5.  Recycle.  It can be confusing to figure out what can and can’t be recycled, and how to take advantage of recycling programs in your city. will tell you everything you need to know about recycling and how to recycle in your neck of the woods.  Since my husband and I added an extra trash can to our kitchen specifically for recycling, we’ve been amazed at how little actual “trash” we have – almost everything that we used to just throw away is recyclable! 


6.  Give plastic water bottles the boot.  Yes, they’re convenient, but those little “disposable” plastic containers are a big no-no these days.  Take a trip to your local grocery store or click here to pick up a few reusable, sturdy plastic bottles that you can use and then pop in the dishwasher to reuse.  And with all the water filters available these days, the water in your reusable bottle will taste just as good as store bought (and it will be a lot cheaper).  


That doesn’t sound so hard, does it?  Visit Low Impact Living for more ideas on how you can save a little green while you’re saving the planet.  Got any green ideas of your own?  Let us know!!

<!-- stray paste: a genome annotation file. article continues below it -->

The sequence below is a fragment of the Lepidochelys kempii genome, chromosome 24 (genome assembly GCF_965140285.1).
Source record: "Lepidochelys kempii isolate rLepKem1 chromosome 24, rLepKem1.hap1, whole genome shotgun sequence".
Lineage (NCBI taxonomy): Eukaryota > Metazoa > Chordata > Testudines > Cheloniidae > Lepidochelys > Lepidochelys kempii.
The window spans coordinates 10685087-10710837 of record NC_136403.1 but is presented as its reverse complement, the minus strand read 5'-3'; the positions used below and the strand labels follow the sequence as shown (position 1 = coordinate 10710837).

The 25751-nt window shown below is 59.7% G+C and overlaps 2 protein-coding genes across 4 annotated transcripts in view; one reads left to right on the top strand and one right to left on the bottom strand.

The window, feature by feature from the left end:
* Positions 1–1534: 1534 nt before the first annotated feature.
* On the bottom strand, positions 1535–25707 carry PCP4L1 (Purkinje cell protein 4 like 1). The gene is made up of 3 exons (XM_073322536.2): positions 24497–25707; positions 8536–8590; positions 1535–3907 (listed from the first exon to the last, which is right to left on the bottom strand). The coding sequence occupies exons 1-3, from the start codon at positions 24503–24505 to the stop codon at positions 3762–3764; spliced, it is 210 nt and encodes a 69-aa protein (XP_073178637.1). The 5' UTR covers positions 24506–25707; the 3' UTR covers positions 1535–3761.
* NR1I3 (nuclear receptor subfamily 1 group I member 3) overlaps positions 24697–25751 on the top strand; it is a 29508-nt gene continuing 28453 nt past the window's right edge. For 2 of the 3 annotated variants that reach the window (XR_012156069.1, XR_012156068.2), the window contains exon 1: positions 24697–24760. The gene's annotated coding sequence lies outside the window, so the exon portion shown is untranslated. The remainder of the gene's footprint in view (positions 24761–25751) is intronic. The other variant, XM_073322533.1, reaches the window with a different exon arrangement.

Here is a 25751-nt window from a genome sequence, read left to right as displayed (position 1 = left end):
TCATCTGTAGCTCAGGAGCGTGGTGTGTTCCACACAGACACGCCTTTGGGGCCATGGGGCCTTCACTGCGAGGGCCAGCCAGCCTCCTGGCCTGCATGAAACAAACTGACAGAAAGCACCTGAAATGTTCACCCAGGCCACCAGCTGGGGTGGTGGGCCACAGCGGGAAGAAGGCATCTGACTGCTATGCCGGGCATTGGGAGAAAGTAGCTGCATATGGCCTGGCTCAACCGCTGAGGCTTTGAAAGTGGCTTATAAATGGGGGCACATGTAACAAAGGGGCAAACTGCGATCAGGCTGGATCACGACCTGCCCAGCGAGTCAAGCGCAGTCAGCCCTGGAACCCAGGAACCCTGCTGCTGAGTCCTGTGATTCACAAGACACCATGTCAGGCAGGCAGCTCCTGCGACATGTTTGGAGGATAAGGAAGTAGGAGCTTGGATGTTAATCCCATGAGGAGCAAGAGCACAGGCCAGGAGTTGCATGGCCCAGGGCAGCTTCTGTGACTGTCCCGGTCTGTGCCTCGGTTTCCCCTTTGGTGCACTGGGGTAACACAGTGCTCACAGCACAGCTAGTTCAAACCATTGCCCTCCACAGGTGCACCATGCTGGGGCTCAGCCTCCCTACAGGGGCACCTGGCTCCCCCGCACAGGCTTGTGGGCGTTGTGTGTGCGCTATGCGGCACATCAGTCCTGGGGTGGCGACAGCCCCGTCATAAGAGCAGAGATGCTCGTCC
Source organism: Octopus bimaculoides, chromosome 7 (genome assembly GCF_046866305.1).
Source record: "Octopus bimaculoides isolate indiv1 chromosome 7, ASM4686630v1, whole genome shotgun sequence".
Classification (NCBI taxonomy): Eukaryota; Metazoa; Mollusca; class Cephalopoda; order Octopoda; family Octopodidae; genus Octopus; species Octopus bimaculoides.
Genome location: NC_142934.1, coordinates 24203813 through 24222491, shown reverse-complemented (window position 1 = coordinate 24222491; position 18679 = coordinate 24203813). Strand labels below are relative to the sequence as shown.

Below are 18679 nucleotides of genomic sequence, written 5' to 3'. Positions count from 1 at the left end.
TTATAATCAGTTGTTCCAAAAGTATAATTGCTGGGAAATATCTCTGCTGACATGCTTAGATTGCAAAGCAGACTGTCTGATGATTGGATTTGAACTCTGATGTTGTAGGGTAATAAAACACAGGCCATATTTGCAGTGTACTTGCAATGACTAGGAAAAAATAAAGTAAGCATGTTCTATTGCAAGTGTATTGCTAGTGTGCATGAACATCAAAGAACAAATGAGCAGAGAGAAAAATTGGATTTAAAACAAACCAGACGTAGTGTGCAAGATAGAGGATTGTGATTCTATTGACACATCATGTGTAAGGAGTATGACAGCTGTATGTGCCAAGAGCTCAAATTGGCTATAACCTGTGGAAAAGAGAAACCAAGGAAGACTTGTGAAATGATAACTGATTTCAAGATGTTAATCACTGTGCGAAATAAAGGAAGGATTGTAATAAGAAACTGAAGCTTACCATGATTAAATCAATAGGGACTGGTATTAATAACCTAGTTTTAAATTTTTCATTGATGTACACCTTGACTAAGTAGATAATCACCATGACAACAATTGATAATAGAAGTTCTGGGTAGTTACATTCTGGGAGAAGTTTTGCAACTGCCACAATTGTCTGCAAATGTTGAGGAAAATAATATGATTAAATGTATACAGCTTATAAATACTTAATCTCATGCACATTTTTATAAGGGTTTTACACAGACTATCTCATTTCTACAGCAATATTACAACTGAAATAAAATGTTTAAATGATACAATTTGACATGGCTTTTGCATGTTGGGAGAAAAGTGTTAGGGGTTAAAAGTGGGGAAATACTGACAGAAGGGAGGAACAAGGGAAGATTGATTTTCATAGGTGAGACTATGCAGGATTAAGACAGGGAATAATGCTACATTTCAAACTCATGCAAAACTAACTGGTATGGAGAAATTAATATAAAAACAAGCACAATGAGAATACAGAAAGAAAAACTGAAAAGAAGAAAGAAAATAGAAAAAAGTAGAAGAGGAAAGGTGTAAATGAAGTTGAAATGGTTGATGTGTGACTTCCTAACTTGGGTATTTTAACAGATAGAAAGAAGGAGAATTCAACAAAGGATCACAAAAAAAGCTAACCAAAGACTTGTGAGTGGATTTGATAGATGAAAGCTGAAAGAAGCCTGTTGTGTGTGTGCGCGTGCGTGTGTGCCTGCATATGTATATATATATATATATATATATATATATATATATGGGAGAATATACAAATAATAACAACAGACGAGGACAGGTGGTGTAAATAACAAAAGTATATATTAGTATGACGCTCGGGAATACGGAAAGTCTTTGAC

Images courtesy of ENERGY STAR and Think Outside the Bottle



Kick Your Water Heater To The . . . Attic?? February 16, 2009

I know, I know – it sounds crazy.  Before I get into the specifics, let me give the background for this story…

When we were deciding how to renovate our kitchen, everyone that we talked to was all atwitter about our lack of pantry space – we were getting rid of upper cabinets in a lot of areas, and the kitchen did not have a built-in pantry.  What was a girl to do??  I was considering a lifetime of takeout and fast food when all of a sudden – I got it!!!

What about that water heater closet in the garage?  Before you think I’m crazy, hear me out – the water heater closet was accessible from the garage, but backed up into the laundry room which was . . . you guessed it – right next to the kitchen!